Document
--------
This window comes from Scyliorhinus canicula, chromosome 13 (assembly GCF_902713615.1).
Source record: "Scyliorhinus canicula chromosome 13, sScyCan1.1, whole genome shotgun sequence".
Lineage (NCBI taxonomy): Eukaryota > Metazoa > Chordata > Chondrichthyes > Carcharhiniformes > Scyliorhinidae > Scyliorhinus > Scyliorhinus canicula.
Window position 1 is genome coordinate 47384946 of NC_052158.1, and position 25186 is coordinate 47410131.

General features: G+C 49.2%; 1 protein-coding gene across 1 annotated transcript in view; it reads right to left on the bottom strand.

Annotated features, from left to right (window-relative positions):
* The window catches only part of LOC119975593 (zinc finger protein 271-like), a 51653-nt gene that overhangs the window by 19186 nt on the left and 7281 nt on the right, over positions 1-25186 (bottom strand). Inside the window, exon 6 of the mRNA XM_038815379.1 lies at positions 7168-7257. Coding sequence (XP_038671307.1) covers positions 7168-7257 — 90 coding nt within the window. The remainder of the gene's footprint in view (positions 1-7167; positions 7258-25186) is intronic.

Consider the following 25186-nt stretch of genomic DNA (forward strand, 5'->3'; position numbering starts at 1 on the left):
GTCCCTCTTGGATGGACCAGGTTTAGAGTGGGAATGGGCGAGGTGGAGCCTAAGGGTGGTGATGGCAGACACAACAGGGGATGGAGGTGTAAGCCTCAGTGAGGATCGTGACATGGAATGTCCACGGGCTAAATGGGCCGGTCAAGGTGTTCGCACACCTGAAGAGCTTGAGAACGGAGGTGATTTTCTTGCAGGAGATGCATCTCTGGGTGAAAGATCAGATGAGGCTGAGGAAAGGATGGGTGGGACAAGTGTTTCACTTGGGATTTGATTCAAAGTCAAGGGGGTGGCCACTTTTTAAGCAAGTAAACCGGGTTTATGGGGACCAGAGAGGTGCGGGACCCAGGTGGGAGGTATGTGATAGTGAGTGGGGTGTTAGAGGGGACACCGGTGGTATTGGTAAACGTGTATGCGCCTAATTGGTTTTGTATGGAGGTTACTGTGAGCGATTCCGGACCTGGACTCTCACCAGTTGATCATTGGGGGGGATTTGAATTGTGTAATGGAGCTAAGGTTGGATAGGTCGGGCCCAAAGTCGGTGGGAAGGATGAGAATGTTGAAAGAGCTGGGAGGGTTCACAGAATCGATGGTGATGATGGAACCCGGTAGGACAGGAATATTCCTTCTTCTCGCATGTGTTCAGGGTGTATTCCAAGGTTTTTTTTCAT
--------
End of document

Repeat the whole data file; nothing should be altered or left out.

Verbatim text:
This window comes from Scyliorhinus canicula, chromosome 13 (assembly GCF_902713615.1).
Source record: "Scyliorhinus canicula chromosome 13, sScyCan1.1, whole genome shotgun sequence".
Lineage (NCBI taxonomy): Eukaryota > Metazoa > Chordata > Chondrichthyes > Carcharhiniformes > Scyliorhinidae > Scyliorhinus > Scyliorhinus canicula.
Window position 1 is genome coordinate 47384946 of NC_052158.1, and position 25186 is coordinate 47410131.

General features: G+C 49.2%; 1 protein-coding gene across 1 annotated transcript in view; it reads right to left on the bottom strand.

Annotated features, from left to right (window-relative positions):
* The window catches only part of LOC119975593 (zinc finger protein 271-like), a 51653-nt gene that overhangs the window by 19186 nt on the left and 7281 nt on the right, over positions 1-25186 (bottom strand). Inside the window, exon 6 of the mRNA XM_038815379.1 lies at positions 7168-7257. Coding sequence (XP_038671307.1) covers positions 7168-7257 — 90 coding nt within the window. The remainder of the gene's footprint in view (positions 1-7167; positions 7258-25186) is intronic.

Consider the following 25186-nt stretch of genomic DNA (forward strand, 5'->3'; position numbering starts at 1 on the left):
GTCCCTCTTGGATGGACCAGGTTTAGAGTGGGAATGGGCGAGGTGGAGCCTAAGGGTGGTGATGGCAGACACAACAGGGGATGGAGGTGTAAGCCTCAGTGAGGATCGTGACATGGAATGTCCACGGGCTAAATGGGCCGGTCAAGGTGTTCGCACACCTGAAGAGCTTGAGAACGGAGGTGATTTTCTTGCAGGAGATGCATCTCTGGGTGAAAGATCAGATGAGGCTGAGGAAAGGATGGGTGGGACAAGTGTTTCACTTGGGATTTGATTCAAAGTCAAGGGGGTGGCCACTTTTTAAGCAAGTAAACCGGGTTTATGGGGACCAGAGAGGTGCGGGACCCAGGTGGGAGGTATGTGATAGTGAGTGGGGTGTTAGAGGGGACACCGGTGGTATTGGTAAACGTGTATGCGCCTAATTGGTTTTGTATGGAGGTTACTGTGAGCGATTCCGGACCTGGACTCTCACCAGTTGATCATTGGGGGGGATTTGAATTGTGTAATGGAGCTAAGGTTGGATAGGTCGGGCCCAAAGTCGGTGGGAAGGATGAGAATGTTGAAAGAGCTGGGAGGGTTCACAGAATCGATGGTGATGATGGAACCCGGTAGGACAGGAATATTCCTTCTTCTCGCATGTGTTCAGGGTGTATTCCAAGGTTTTTTTTCAT